Nothing special about this recent video I did (the only footage of mine was the interview; the rest was footage provided by the charity), but it was the first time I ever used Google Maps in a video production.
I was inspired by a link provided by Ryan Nangle, a plugin creator who also does excellent tutorials. In this case, it was how to use Google maps. In his tutorial, he provides the link to his extremely reasonable zoom transition used in the particular tutorial (which I bought for something like $6). It’s not the first transition I’ve bought from him.
The clouds are from FCPX and Ryan shows you how to manipulate them in terms of appearance, density and mist layers.
Thought I didn’t do it here, he even shows you how to animate an object (in his example, a boat on a river) in the otherwise static Google image. Quite easy in FCPX and quite clever too.
In this video, I didn’t incorporate the camera-shake effect from FCPX as he did because it wasn’t as appropriate to my purpose as it was in his sample (where it was very effective).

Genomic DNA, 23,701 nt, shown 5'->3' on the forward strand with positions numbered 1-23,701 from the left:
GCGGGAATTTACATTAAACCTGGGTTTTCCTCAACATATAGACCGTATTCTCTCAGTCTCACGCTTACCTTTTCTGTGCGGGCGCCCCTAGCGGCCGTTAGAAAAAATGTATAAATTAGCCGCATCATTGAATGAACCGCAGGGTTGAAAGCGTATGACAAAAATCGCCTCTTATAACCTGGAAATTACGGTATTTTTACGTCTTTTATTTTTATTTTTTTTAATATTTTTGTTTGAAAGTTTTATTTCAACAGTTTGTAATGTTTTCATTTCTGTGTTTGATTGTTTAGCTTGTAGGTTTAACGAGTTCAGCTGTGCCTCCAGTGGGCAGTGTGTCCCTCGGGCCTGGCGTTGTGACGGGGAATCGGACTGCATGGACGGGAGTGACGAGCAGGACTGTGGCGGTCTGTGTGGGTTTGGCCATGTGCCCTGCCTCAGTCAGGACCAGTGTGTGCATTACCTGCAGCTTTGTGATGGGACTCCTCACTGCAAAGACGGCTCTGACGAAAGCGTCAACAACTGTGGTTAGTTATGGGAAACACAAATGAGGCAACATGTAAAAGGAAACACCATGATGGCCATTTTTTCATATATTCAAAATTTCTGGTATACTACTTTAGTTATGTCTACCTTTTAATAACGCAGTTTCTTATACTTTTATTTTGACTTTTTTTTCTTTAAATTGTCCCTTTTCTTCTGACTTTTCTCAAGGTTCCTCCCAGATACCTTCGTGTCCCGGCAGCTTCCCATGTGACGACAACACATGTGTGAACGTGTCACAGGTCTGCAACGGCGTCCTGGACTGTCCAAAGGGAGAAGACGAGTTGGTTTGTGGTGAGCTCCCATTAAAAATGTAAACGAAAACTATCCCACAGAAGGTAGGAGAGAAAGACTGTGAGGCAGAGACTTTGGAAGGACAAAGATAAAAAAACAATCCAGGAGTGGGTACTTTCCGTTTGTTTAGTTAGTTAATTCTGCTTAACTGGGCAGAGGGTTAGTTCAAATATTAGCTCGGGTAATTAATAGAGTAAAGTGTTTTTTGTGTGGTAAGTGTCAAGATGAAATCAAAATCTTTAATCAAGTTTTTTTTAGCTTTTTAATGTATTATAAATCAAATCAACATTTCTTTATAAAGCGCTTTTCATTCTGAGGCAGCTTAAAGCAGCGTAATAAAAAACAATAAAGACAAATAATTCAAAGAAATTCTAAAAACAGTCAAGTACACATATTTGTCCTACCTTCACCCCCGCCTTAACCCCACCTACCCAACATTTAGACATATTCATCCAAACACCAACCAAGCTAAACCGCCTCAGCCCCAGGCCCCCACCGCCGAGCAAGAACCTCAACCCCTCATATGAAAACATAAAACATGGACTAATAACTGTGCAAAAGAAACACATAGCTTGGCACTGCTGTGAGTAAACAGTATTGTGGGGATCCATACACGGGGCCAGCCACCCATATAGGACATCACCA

Nevertheless, it gave me a new tool which I was able to use effectively and appropriately in this little video I did for a charity for the purpose of promoting to gap year students. And that was the sole purpose of this video. (to those in the U.S., a ‘gap year’ is often taken by UK students who complete the equivalent of high school before going to university. Usually, they spend a year in another country for cultural or experiential purposes).
As a note, in the original review, I did of the X70 I mentioned the advantage of shallow depth of field (due to the large sensor size) compared with the earlier review of the NX30. The only original footage in this video is the interview itself, and it’s a good example of the shallow depth of field obtainable with the X70. I know many videos cameras more closely approximate the fast lenses of film cameras, but the point is more comparing the price point of the X70 versus the price point of the high-end cameras that emulate high-end film cameras.
So here’s the video. After that you will find the link to Ryan Nangle’s excellent tutorial. In the YouTube description of his video you will find a link to his transition effect used in this video. As a note, he has many useful and clever transitions available, so he’s worth subscribing to.
Here’s the link to Ryan’s tutorial and transition download: